Passengers feared dead after Iranian crash; Students rally against guns


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  • Passengers feared dead – All 65 passengers and crew aboard a domestic flight in Iran are feared dead after the aircraft crashed in bad weather. The Aseman-operated plane crashed near the town of Semirom after taking off from Tehran’s Mehrabad airport, an emergency services spokesman told ISNA news agency. All people onboard had likely died, an airline spokesman said.
  • Students rally against guns – Student who survived a mass shooting at their Florida school that killed 17 people called for gun restrictions at a protest on Saturday. More demonstrations are planned across the country in the weeks ahead. Fabiana Corsa, a Florida high school student who attended the Fort Lauderdale gathering, said legislators were “sacrificing students” in order to get money from the National Rifle Association. Police said Nikolas Cruz, 19, was armed with an AR-15-style rifle when he carried out the attack. Cruz legally purchased the murder weapon from a licensed dealer.
    • President Donald Trump criticized the FBI for not acting on a tip off about the shooter allegedly responsible for Wednesday’s school shooting in Florida. The agency was “spending too much time trying to prove Russian collusion with the Trump campaign,” Trump tweeted. “There is no collusion. Get back to the basics and make us all proud.”

  • Syria ‘uses chemical weapons’ – Despite his denials, Syrian President Bashar al-Assad is using chemical weapons, U.S. National Security Adviser H.R. McMaster said on Saturday. “Public accounts and photos clearly show that Assad’s chemical weapons use is continuing,” McMaster said at the Munich Security Conference. The Syrian government has repeatedly denied using chemical weapons and said it targets only armed rebels and militants.
    • Syrian Kurdish forces and the Syrian Observatory for Human Rights said the Turkish military likely carried out a gas attack that wounded six people in Syria’s Afrin region on Friday. “It’s just a fabricated story. Turkey has never uses any kind of chemical weapons,” Turkish Foreign Minister Mevlut Cavusoglu said in response.
  • Quake hits Mexico – A 7.2 magnitude earthquake hit south-western Mexico on Friday, leaving nearly a million homes and businesses without power. The only deaths were reported after a military helicopter which was surveying the quake’s effects crashed. At least 13 people on the ground were killed, including three children. The Pacific Tsunami Warning Center said that there was no tsunami threat.
  • Suicide bombers in Nigeria – Three suicide bombers killed 18 people in the northeast Nigerian city of Maiduguri on Saturday. Nobody has claimed responsibility for the attack.
  • Russians indicted for election meddling – A U.S Grand Jury indicted 13 Russian nationals for allegedly using money to influence federal elections. The 37-page indictment, filed by the office FBI special prosecutor Robert Mueller, also claims that the defendants impersonated American citizens to create social media accounts aimed at sowing discord in U.S. politics. The Internet Research Agency LLC, which the 13 defendants are affiliated with, was cited as the Russian organization that organized much of scheme. The defendants do not live in the U.S., making their arrest unlikely. (New York Times). Help WikiTribune report on the latest developments here.

Earlier

  • Oxfam to set up independent commission – After allegations of sexual misconduct in Haiti, British charity Oxfam said it will create an independent commission to review its practices. Last week, The Times reported that some Oxfam staff paid for sex with prostitutes while delivering aid in the Caribbean country that was rocked by a 7.0 magnitude earthquake that killed an estimated 220,000 people in 2010. (Read further WikiTribune coverage of the scandal here.)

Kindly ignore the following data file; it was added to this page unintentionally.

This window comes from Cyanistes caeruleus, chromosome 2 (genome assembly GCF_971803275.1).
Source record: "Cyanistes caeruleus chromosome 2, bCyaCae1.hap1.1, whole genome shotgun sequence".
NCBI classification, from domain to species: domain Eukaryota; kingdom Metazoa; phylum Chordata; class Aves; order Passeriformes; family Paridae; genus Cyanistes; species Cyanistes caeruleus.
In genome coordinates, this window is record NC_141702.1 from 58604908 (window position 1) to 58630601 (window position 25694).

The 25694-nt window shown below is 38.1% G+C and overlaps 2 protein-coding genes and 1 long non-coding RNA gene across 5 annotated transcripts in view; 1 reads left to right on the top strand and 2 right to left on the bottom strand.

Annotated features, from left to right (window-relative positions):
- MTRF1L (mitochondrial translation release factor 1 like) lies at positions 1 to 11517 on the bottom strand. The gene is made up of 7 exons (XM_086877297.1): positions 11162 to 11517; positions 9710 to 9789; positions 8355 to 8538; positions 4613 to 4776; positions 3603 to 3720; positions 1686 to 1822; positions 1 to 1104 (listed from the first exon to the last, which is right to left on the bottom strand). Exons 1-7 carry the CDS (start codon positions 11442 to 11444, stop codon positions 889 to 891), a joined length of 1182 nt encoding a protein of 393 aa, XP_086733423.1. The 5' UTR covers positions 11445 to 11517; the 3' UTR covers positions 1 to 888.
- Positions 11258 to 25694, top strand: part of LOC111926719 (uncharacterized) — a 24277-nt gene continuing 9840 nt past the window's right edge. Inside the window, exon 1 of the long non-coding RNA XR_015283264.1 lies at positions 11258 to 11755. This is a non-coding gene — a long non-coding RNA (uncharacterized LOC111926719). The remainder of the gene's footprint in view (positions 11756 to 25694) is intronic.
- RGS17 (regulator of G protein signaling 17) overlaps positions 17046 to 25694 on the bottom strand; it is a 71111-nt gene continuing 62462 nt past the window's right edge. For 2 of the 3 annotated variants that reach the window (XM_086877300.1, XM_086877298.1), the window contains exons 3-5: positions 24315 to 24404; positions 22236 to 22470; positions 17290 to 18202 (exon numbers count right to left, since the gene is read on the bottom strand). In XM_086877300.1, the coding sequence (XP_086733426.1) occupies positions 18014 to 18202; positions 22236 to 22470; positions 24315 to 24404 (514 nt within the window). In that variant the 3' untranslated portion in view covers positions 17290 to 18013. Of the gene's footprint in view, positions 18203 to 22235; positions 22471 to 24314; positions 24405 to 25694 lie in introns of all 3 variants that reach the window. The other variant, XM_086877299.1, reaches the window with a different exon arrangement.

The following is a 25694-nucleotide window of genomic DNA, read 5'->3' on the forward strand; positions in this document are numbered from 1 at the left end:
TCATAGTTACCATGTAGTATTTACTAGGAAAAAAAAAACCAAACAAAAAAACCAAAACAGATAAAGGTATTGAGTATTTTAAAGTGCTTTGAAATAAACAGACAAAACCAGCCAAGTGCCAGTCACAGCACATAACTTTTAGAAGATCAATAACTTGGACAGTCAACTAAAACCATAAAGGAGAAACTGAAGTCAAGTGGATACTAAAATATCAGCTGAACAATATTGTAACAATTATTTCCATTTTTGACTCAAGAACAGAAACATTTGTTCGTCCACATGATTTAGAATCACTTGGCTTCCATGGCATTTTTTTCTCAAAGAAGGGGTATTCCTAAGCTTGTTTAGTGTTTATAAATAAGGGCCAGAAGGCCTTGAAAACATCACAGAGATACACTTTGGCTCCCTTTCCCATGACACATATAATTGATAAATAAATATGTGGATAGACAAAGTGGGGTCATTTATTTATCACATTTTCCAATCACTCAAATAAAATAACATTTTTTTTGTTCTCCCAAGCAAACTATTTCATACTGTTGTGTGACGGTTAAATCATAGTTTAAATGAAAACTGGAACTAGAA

• Deputy calls out prime minister – Australia’s Deputy Prime Minister Barnaby Joyce called the nation’s leader, Malcolm Turnbull, “inept” and “unnecessary” in his remarks after it was revealed that Joyce engaged in an affair with a former staffer. Joyce’s comments put tension on the country’s coalition, with the opposition Labor party saying the Liberal-Nationals alliance was “in crisis.” On Thursday, Turnbull said Joyce had made a “shocking error” over his affair with a former staffer – saying it had set off a “world of woe” for Joyce’s family. It prompted Turnbull to officially ban sex between ministers and their staff.

  • 100,000 orangutans dead – Borneo’s deforestation, driven by logging, palm oil, mining, and paper mills is responsible for the deaths of more than 100,000 critically endangered orangutans over the last 16 years. New research, published in the journal Current Biology, shows that the animals are also targeted by hunters and being killed in retaliation for crop-raiding.

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  • Legal issues in bringing IS to justice – The capture of two Islamic State (IS) fighters who were among the terror group’s most high-profile Western recruits has sparked a debate over who holds responsibility for combatants who allied themselves to a “state” that never existed. WikiTribune’s Jack Barton reports on how countries are dealing with the legal issues raised by holding terrorists to account.

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  • Increasingly, New Zealand is gaining a reputation as a place where Silicon Valley billionaires are prepping for the apocalypse. In this deeply reported piece for the GuardianMark O’Connell delves into the curious philosophies driving these people to the South Pacific, especially one called Peter Thiel, who became a citizen after spending only 12 days in New Zealand. – Charles Anderson

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